Twin- Windermere BC Canada
Discussions with our counterparts working on Lake Windermere in Canada, at the Living Lakes international conference in 2008 was the starting point for our developing relationship.
In May 2009 at the UK conference, 'Lakes for Living, Lakes for Life', the relationship had developed and the two local mayors, plus those working on the Lakes' protection signed a 'Memorandum of Understanding', paving the way to future sharing of good practice. This conference was attended by many young people who study at various faculties. It is very important to promote the importance of participation in environmental initiatives among young people. So that they have more time for such activity, they should be able to buy reaction paper and not worry about academic debt.
Over the coming years opportunities will be taken to further this relationship through different initiatives. Our first initiative involves a joint essay competition for secondary school pupils sponsored by the two Rotary Clubs (International).
Lake Windermere: - Canada and the United Kingdom
The sharing of experience and expertise that will help to protect our "Lake Windermeres" and their catchments for future generations
Windermere is almost certainly the combination of the Old Norse name Vinandr with the Old English word for a lake, 'mere'. The naming of the lake in British Columbia is believed to be attributed to the South West Scotland pioneer Gilbert Sproat in 1883, for whom the former Kootenae Lake was a reminder of the familiar Windermere in Cumbria. Certainly the general shape and sizes are similar. But those similarities go much further.
They go beyond the need for good management to achieve sustainable development. Our ancestors will surely have relied on the lake for their survival and well-being, just as we do today. The two Windermeres have travelled in parallel evolutionary pathways, arriving now in 2009 with a shared aim of long term protection through pro-active management.
We have much to share; drawing on each others' expertise, ideas, actions, scientific understanding and cultural heritage. By co-operating in the following 'areas of interest', we anticipate mutual benefits for our lakes and their dependent communities.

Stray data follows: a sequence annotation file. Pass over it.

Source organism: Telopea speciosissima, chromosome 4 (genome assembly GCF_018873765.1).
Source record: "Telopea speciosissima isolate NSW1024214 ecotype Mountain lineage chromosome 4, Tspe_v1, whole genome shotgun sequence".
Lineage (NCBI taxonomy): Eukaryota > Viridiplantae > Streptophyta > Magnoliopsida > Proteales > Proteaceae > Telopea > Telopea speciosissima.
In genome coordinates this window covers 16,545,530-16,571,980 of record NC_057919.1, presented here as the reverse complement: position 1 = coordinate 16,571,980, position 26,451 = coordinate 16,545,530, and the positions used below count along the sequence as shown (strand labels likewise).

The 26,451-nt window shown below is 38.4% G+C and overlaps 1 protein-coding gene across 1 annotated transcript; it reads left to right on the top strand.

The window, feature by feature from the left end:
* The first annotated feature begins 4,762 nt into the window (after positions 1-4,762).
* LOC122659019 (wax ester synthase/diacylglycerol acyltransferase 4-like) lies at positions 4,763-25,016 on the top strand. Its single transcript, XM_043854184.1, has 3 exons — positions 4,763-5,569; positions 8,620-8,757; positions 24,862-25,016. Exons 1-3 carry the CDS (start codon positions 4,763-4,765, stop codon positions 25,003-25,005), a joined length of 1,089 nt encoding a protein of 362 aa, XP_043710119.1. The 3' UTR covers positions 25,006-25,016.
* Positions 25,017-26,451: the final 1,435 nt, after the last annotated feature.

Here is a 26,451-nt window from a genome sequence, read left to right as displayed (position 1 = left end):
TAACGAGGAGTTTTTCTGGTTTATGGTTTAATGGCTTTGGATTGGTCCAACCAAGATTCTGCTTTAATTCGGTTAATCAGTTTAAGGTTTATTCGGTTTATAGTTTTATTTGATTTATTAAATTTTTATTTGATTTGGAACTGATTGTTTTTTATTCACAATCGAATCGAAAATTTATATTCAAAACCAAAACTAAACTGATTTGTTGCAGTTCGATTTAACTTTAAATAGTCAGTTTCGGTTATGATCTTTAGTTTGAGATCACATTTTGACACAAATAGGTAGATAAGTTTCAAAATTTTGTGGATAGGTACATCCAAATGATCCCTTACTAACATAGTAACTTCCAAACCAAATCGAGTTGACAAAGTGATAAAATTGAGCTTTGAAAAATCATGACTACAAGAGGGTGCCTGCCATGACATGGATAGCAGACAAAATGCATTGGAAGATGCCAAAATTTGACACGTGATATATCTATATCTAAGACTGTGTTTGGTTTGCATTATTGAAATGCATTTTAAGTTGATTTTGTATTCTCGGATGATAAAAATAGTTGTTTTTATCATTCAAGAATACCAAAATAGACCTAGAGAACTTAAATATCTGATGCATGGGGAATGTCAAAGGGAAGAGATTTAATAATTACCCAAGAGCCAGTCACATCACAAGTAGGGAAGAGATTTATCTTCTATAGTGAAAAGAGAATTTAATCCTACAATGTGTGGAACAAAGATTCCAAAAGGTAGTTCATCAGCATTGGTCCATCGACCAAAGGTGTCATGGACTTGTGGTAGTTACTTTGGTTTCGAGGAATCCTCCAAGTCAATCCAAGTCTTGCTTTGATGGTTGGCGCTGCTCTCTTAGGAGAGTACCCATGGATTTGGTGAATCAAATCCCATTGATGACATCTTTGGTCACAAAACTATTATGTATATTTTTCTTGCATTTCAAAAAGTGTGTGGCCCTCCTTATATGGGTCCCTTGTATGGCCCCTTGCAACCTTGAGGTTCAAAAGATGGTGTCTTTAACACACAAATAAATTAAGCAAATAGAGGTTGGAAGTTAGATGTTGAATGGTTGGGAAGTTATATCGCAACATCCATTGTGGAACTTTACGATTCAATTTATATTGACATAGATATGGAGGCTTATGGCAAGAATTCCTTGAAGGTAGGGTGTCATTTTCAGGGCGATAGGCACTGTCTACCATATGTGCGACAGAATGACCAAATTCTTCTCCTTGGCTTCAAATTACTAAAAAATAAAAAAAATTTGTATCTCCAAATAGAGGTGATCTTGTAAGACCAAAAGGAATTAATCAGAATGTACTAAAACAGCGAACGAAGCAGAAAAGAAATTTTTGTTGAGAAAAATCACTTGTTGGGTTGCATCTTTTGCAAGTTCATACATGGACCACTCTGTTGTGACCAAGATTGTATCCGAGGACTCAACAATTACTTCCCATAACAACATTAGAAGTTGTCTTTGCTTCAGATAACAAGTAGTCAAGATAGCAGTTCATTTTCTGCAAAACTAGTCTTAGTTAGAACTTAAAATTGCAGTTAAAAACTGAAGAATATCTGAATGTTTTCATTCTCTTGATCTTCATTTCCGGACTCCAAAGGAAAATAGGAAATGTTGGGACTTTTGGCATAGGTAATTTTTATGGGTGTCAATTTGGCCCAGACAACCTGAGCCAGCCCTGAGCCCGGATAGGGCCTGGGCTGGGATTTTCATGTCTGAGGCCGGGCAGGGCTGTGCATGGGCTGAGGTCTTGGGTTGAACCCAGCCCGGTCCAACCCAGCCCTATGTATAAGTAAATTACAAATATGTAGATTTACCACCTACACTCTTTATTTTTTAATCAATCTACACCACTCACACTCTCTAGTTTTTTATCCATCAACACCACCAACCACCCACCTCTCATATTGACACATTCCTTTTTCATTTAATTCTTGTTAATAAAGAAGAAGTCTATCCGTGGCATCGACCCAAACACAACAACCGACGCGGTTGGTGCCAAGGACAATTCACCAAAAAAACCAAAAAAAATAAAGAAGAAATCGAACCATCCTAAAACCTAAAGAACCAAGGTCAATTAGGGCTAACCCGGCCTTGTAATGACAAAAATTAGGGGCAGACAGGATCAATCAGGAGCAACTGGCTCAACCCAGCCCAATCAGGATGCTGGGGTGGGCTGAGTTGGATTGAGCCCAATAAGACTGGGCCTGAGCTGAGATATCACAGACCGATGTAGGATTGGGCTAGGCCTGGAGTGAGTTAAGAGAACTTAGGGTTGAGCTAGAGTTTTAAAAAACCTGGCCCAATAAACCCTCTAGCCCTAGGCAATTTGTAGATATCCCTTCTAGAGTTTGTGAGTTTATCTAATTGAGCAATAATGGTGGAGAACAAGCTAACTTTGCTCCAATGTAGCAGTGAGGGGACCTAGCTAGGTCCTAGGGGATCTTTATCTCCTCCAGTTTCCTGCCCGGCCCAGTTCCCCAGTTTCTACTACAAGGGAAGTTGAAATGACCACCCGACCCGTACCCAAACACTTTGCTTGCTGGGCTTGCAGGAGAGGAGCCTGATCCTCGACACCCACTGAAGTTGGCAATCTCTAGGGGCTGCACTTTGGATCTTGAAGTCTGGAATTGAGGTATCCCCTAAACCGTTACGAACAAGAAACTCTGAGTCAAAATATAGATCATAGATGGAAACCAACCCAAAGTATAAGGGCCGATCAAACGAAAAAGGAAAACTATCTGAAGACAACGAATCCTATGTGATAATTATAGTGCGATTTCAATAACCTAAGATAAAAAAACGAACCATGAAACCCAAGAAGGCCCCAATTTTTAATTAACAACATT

The following areas outline just some of the areas of mutual importance that will nurture our partnership and with it, our ability to hand over a cherished "Lake Windermere" to future generations.
* Water quality and quantity, limnology, fishery science
* Geomorphology, soil erosion and its impact
* Vegetation and land use management
* Prevention of non-native species introduction
* Assessing and promoting the value of the lake to local people and national decision-makers
* Tourism as an income and pressure
* Boat design, types, engines and maintenance
* Establishing the balance between leisure values, disturbance and tranquillity
* Land use values and management, particularly farming and forestry
* Communications to engender ownership of issues and solutions
* Creating and maintaining partnerships
* Celebrating the lake as a 'provider'
* Our ancestors and Windermere
* Understanding the natural and cultural evolution of lakes
* Use of the lake and catchment as a vehicle for key subject areas
* School / lake twinning. Learning to be a steward
* Learning to link actions at home to the impact on the lake
* Adult learning
* Skills development associated with lakes
* Putting lakes, catchmentsensitive farming and forestry on University and college courses
Lake Windermere :- Our common heritage.
Cumbria, United Kingdom and British Columbia, Canada
A Memorandum of Understanding
Lake Windermere has sustained our resident communities for millennia and is no less important today in contributing to our well-being.
The linking (twinning) of our respective 'Lake Windermeres' seeks to share the scientific, economic, community, educational, cultural, environmental and heritage values of our lakes and their watersheds.
Through this sharing, we will develop our own plans and strategies so that a high quality, sustainable Lake Windermere can be passed on to support future generations.
Our legacy will be communities who have a greater affinity and stewardship for the lake's many values.
The Rt. Hon. Lord Clark of Windermere
Marion Hammerl: President, Global Nature Fund
From British Columbia:
Gerry Taft: Mayor District of Invermere
Wendy Booth: Director, Area F, Regional District of East Kootenay
Wayne Stetski: Regional Manager, Environmental Stewardship, Ministry of the Environment
Heather Leschied: Program Manager, Water Stewardship, Wildsight
From Windermere England:
Bill Smith: Mayor, Windermere Town Council
The Rt.Hon. Lord Smith of Finsbury
Bill Jefferson: Chairman Lake District National Park Authority
John Collins: Area Manager Environment Agency, NW Region
Tim Farron: MP Westmorland and Lonsdale
John Pinder: Windermere Catchment Restoration Programme Manager
On this date Monday 18th May 2009